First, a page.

Former students contact me and since these students tend to be the ones who want to contact me, their feedback usually conveys the message of, "I really enjoyed your class." When I poke and prod (subtly, as not to indicate that I might actually enjoy the ego-massage), I learn that they never enjoyed the novels. or the vowels, or the alliteration, or the vocabulary, but the atmosphere I created and sustained that made the semester-long course relevant and meaningful in their lives.

The most profound compliment I ever received came from a former student named Tiffany. Tiffany wrote me a letter just before her graduation. In that letter, she recalled a moment from days earlier where she and her mother were sitting on the couch watching a sit-com. In the show, one character made an allusion to 'Hamlet'. Tiffany laughed out loud, and her mother, confused, turned and asked what was so funny. Tiffany's letter ended by stating that my course has allowed her to understand the little jokes on TV.

Perhaps I belittle my own profession by claiming that the aforementioned anecdote serves as the best example of my ability to teach, but I really think Tiffany made a profound point. Understanding and appreciation of learning, and for that matter, learning itself, occur in odd moments and odd places.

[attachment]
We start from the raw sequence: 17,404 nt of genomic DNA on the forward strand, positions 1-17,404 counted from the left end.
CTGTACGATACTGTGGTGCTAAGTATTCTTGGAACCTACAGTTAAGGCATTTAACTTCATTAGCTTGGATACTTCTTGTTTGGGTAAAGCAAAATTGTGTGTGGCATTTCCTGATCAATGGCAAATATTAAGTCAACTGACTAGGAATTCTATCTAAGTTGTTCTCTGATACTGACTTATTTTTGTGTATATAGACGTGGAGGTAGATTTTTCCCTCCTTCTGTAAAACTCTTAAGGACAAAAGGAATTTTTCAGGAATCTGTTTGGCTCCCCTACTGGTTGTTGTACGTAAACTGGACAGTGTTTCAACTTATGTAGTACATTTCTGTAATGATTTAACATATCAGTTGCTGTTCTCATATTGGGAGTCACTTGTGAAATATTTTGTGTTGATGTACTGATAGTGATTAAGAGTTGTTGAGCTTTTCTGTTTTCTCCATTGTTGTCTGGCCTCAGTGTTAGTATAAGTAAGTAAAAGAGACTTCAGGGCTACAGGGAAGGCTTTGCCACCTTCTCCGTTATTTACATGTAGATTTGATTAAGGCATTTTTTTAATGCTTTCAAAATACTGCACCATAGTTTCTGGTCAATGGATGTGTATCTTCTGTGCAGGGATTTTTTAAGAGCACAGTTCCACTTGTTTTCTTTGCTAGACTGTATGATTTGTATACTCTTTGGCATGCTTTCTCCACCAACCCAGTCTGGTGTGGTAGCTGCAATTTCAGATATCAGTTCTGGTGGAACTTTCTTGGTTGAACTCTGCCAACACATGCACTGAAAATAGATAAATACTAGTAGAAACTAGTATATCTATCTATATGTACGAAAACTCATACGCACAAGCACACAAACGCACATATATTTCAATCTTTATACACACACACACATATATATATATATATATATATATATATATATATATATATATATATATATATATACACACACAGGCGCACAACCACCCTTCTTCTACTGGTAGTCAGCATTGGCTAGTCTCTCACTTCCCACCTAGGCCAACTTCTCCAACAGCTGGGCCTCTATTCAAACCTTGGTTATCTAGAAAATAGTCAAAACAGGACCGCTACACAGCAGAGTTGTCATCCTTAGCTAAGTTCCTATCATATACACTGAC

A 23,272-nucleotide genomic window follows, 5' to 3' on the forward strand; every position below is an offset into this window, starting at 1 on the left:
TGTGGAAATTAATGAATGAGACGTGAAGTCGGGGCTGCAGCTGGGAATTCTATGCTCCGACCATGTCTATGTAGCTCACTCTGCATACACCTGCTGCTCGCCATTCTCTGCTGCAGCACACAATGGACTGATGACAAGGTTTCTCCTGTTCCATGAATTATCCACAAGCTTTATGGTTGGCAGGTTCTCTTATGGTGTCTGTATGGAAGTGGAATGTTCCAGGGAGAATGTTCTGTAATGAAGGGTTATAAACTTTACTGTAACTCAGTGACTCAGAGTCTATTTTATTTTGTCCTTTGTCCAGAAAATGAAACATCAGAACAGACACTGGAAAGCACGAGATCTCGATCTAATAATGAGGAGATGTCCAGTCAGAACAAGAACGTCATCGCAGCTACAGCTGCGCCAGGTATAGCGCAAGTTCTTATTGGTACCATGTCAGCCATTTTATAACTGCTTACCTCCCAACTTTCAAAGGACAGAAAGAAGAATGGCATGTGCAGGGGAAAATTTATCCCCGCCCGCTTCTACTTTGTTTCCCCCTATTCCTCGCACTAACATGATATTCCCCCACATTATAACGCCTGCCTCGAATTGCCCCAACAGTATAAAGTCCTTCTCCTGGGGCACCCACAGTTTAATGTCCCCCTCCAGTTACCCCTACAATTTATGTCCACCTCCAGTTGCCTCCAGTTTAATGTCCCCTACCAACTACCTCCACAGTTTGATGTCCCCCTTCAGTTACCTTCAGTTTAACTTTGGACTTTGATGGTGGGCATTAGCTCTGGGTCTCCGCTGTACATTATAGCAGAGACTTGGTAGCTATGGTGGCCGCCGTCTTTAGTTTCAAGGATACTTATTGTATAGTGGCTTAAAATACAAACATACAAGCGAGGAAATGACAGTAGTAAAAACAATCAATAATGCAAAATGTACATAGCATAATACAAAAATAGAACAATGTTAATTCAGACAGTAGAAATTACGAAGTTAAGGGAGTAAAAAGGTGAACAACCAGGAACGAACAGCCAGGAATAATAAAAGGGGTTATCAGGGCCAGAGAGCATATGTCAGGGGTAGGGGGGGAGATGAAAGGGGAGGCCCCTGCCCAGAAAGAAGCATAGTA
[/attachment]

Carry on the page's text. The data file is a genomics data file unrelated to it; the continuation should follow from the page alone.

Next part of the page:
I'd argue that your blog is Project-Based Learning. I'd argue that you serve as a wonderful model for the value of non-traditional assessment. I'd argue that your blog has empowered you to inform your own instruction, engage in metacognition, and most importantly, demonstrate your learning. And therefore, I'd argue that something like a blog can work in any subject area.

A new assessment model surely might need to be created. Maybe I'll work on one.

"School is silly. Learning is important." The best teacher ever, Mr Ralph Maltese, taught me this when I was a student in his class 20 years ago and he reminded me of this point three months ago. Thanks for taking the time to read this. As my district prepares for a possible strike, I have found myself thinking, a lot, about learning, instruction, and all that good stuff.